How To Pick A Basketball: Basketball Sizes by Age
Basketball inventor James Naismith didn't enjoy the luxury of choice when he invented the game. A soccer ball had to do, as did the peach baskets the janitor at his YMCA nailed to the gymnasium balcony to brand the game.
Legend has it the janitor substituted peach baskets for the boxes Naismith requested.
Can you imagine Boxball?
One hundred and thirty-one years later there is a very wide variety of basketballs—even some Bluetooth equipped linked to a smartphone so a player or basketball coach can analyze and save data revealing strengths and weaknesses in play.
But, whoa, we need to remember that not many childhood memories resonate stronger than sleeping with a first baseball glove, or basketball or racquet, so let’s begin by talking about fitting the ball to the player.
What goes into the choice of a ball?
Well, surely size and weight need to accommodate the age and strength of players.
Basketball Size by Age Choises:
Basketball Sizes by Age
- Basketball Size 3: These 22” basketballs typically weigh about 10 oz., and are ideal for the youngest of players and the young at heart.
- Basketball Size 4: With a circumference of 25.5” and a weight of only 14 oz, these child-friendly basketballs are ideal for children ages 4-8.
- Basketball Size 5: For players aged 8-11, size 5 basketballs are the ideal size for play. With a circumference measuring 27.5”-27.75” and a standard weight of 14-16 oz, this is the most popular basketball size for youth leagues.
- Basketball Size 6: These basketballs measure 28.5” and have a standard weight of 20 oz. Logically, size 6 balls are slightly smaller than size 7 basketballs, making them ideal for players with smaller hand spans. Size 6 balls are the official ball size for most women’s professional basketball associations, such as the International Basketball Federation (FIBA) 3x3, in addition to women's college and high school basketball leagues, and youth leagues for players 12 and up.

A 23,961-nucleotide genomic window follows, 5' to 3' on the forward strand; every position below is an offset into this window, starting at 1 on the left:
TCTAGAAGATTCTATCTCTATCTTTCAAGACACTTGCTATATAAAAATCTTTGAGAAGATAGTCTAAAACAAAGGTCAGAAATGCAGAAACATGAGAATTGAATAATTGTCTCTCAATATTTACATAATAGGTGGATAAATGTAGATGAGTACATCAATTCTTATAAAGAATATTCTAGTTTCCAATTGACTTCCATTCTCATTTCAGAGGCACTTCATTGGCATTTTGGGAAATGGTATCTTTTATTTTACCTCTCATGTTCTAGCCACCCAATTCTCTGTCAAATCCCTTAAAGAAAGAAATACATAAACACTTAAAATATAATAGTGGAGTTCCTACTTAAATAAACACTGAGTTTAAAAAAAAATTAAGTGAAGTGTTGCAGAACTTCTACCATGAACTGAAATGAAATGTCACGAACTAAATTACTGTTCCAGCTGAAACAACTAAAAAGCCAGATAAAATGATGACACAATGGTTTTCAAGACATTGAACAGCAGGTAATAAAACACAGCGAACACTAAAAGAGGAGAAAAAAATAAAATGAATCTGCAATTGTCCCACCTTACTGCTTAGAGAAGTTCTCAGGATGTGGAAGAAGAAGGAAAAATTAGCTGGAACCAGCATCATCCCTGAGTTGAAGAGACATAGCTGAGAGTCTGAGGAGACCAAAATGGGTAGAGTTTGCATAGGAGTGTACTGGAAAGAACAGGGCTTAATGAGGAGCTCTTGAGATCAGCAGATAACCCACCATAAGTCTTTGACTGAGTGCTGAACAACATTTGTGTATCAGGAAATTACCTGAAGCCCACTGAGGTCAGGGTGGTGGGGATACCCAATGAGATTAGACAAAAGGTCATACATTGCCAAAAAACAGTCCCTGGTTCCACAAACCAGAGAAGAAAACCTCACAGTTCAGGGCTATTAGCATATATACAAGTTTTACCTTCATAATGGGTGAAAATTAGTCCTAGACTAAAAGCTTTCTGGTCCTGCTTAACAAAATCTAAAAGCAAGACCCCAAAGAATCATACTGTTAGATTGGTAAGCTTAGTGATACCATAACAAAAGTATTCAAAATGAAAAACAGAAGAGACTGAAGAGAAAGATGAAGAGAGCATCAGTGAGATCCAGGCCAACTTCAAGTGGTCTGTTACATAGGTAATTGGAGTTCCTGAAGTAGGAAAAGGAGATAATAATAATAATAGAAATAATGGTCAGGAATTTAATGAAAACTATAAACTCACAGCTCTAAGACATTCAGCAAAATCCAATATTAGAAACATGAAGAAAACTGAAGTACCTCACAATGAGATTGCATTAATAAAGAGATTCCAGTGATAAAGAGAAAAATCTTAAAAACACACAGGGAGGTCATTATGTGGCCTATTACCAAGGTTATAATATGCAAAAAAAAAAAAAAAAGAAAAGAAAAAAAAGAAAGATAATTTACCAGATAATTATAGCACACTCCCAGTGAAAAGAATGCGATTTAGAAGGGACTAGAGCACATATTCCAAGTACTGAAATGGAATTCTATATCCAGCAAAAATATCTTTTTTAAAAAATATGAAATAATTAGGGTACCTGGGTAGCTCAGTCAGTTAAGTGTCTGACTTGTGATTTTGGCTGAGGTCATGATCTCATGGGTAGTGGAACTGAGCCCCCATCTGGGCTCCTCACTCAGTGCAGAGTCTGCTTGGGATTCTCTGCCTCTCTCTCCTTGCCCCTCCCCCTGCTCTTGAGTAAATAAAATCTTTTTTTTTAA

- Basketball Size 7: These basketballs measure 29.5” in circumference and have a standard weight of 22 oz. Size 7 basketballs are the standard ball size for most men’s professional basketball associations, as well as men’s college and high school basketball leagues.
In addition to inquiries about sizing other questions include:
- What basketball material is best?
- How much should a basketball be inflated?
- Which basketball is better, leather or rubber?
- Are there other basketball selection options?
Basketball Material Choices
Choice of which material the basketball is made of is governed mostly by where it is likely going to be used. Leather basketballs are the best and they are recommended for indoor play on wooden courts.
Rubber and composite basketballs are recommended for outdoor play and concrete or asphalt courts. If you are playing on an outdoor court the concrete surface can damage the leather balls so a rubber or composite basketball is a better choice.
- Rubber Basketball today continues its great outdoor basketball popularity raining three-pointers on driveways and playgrounds everywhere. Rubber basketballs are nicknamed “street basketballs” because they can absorb the rougher surface of concrete courts without sacrificing the ball’s grip. A rubber ball is also a good choice for beginners because it is the easiest ball to control